Date of Award

Spring 2015

Document Type

Dissertation

Degree Name

Doctor of Philosophy (PhD)

Department

Department of Graduate Psychology

Advisor(s)

Donna L. Sundre

Abstract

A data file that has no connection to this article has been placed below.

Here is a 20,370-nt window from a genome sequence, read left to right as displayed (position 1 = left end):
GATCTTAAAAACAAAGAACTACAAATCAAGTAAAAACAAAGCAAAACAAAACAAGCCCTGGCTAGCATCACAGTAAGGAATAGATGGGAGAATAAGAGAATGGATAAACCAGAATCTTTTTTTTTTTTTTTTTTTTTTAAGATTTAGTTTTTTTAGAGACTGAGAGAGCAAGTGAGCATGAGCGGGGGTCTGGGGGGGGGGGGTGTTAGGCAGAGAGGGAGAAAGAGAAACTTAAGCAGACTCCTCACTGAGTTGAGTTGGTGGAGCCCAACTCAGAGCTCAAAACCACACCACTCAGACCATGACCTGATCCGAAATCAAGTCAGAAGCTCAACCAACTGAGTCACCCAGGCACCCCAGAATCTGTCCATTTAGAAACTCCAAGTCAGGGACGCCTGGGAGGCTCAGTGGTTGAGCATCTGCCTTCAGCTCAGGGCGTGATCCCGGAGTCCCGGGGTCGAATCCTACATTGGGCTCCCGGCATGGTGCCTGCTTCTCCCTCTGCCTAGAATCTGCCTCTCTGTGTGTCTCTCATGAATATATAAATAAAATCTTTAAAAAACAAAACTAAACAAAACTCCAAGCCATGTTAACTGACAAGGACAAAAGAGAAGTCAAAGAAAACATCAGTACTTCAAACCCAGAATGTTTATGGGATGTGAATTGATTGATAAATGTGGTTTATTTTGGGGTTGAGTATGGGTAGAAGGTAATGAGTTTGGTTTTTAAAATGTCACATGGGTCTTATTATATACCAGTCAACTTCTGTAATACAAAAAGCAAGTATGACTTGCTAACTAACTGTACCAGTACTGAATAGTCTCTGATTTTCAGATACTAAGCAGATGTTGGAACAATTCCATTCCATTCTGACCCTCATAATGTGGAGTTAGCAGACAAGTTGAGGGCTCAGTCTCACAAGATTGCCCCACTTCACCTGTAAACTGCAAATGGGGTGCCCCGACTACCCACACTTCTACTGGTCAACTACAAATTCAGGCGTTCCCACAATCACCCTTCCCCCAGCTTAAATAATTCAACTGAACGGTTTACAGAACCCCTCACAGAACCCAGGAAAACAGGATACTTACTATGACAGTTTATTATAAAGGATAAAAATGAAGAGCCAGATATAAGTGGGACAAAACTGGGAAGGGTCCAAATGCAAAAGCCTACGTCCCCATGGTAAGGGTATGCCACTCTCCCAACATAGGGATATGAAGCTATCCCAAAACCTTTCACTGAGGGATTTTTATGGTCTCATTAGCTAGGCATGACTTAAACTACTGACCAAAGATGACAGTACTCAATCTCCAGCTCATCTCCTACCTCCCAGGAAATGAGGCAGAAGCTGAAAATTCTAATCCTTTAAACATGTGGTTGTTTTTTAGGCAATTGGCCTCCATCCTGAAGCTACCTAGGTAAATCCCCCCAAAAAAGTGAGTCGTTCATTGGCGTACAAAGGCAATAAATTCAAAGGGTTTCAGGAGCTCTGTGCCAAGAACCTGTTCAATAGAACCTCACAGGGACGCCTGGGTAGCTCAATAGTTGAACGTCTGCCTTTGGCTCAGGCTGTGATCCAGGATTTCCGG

Questions regarding the quality of education, both in K-12 systems and higher education, are common. Methods for measuring quality in education have been developed in the past decades, with value-added estimates emerging as one of the most well-known methods. Value-added methods purport to indicate how much students learn over time as a result of their attendance at a particular school. Controversy has surrounded the algorithms used to generate value-added estimates as well as the uses of the estimates to make decisions about school and teacher quality. In higher education, most institutions used cross-sectional rather than longitudinal data to estimate value-added. In addition, much of the data used to generate value-added estimates in higher education were gathered in low-stakes testing sessions. In low-stakes contexts, examinee motivation has been shown to impact test performance. Additionally, recent empirical evidence indicated that the change in test-taking motivation between pre-and post-test was a predictor of change in performance. Because of this, researchers have suggested that test-taking motivation may bias value-added estimates. Further, if interest truly lies in measuring student learning over time, the use of cross-sectional data is problematic, since the pre- and post-test data is gathered from two different groups of students, not the same students at two time points. The current study investigated two overarching questions related to value-added estimation in higher education: 1) are different methods of value-added estimation comparable?; and 2) how does test-taking motivation impact value-added estimates? In this study, first the results from value-added estimates calculated with cross-sectional and longitudinal data were compared. Next, estimates generated from two value-added models were compared: raw difference scores and a longitudinal hierarchical linear model. Finally, estimates were compared when motivation variables were included. Results indicated that at the institution under study, cross-sectional and longitudinal data and analyses yielded similar results and that changes in test-taking motivation between pre- and post-test did impact value-added estimates. Suggestions to combat the effect of motivation on value-added estimates included behavioral as well as statistical interventions.

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